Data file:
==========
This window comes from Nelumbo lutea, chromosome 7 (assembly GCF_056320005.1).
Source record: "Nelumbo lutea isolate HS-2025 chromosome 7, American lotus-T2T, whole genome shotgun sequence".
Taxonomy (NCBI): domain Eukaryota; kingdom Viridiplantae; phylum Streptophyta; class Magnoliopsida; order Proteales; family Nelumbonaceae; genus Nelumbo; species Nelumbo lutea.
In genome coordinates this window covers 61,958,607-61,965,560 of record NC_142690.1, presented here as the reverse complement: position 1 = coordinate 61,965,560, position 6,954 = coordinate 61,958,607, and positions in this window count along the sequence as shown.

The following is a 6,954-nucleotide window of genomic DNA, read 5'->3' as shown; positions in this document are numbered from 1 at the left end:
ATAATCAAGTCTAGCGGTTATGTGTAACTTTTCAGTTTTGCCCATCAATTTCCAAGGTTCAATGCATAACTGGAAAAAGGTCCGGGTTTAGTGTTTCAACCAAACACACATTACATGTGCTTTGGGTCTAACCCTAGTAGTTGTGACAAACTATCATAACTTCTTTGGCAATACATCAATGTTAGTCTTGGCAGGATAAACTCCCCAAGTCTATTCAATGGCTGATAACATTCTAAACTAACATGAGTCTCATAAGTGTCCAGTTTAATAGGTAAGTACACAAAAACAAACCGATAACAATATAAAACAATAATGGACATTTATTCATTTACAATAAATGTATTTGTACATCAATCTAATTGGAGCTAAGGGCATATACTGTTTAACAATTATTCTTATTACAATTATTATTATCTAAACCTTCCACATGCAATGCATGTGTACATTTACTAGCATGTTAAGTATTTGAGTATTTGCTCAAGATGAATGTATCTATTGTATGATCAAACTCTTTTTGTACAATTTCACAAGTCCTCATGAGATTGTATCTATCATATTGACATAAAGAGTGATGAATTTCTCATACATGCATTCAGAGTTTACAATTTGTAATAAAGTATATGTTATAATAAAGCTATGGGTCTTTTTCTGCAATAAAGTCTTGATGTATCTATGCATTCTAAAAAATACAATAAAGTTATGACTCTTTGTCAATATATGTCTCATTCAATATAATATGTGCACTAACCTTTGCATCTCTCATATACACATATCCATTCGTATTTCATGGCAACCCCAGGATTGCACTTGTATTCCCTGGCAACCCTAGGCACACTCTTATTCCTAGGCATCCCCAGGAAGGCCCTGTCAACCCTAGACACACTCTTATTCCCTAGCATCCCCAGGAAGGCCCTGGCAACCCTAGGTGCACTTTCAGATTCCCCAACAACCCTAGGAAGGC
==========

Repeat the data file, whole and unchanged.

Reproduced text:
This window comes from Nelumbo lutea, chromosome 7 (assembly GCF_056320005.1).
Source record: "Nelumbo lutea isolate HS-2025 chromosome 7, American lotus-T2T, whole genome shotgun sequence".
Taxonomy (NCBI): domain Eukaryota; kingdom Viridiplantae; phylum Streptophyta; class Magnoliopsida; order Proteales; family Nelumbonaceae; genus Nelumbo; species Nelumbo lutea.
In genome coordinates this window covers 61,958,607-61,965,560 of record NC_142690.1, presented here as the reverse complement: position 1 = coordinate 61,965,560, position 6,954 = coordinate 61,958,607, and positions in this window count along the sequence as shown.

The following is a 6,954-nucleotide window of genomic DNA, read 5'->3' as shown; positions in this document are numbered from 1 at the left end:
ATAATCAAGTCTAGCGGTTATGTGTAACTTTTCAGTTTTGCCCATCAATTTCCAAGGTTCAATGCATAACTGGAAAAAGGTCCGGGTTTAGTGTTTCAACCAAACACACATTACATGTGCTTTGGGTCTAACCCTAGTAGTTGTGACAAACTATCATAACTTCTTTGGCAATACATCAATGTTAGTCTTGGCAGGATAAACTCCCCAAGTCTATTCAATGGCTGATAACATTCTAAACTAACATGAGTCTCATAAGTGTCCAGTTTAATAGGTAAGTACACAAAAACAAACCGATAACAATATAAAACAATAATGGACATTTATTCATTTACAATAAATGTATTTGTACATCAATCTAATTGGAGCTAAGGGCATATACTGTTTAACAATTATTCTTATTACAATTATTATTATCTAAACCTTCCACATGCAATGCATGTGTACATTTACTAGCATGTTAAGTATTTGAGTATTTGCTCAAGATGAATGTATCTATTGTATGATCAAACTCTTTTTGTACAATTTCACAAGTCCTCATGAGATTGTATCTATCATATTGACATAAAGAGTGATGAATTTCTCATACATGCATTCAGAGTTTACAATTTGTAATAAAGTATATGTTATAATAAAGCTATGGGTCTTTTTCTGCAATAAAGTCTTGATGTATCTATGCATTCTAAAAAATACAATAAAGTTATGACTCTTTGTCAATATATGTCTCATTCAATATAATATGTGCACTAACCTTTGCATCTCTCATATACACATATCCATTCGTATTTCATGGCAACCCCAGGATTGCACTTGTATTCCCTGGCAACCCTAGGCACACTCTTATTCCTAGGCATCCCCAGGAAGGCCCTGTCAACCCTAGACACACTCTTATTCCCTAGCATCCCCAGGAAGGCCCTGGCAACCCTAGGTGCACTTTCAGATTCCCCAACAACCCTAGGAAGGC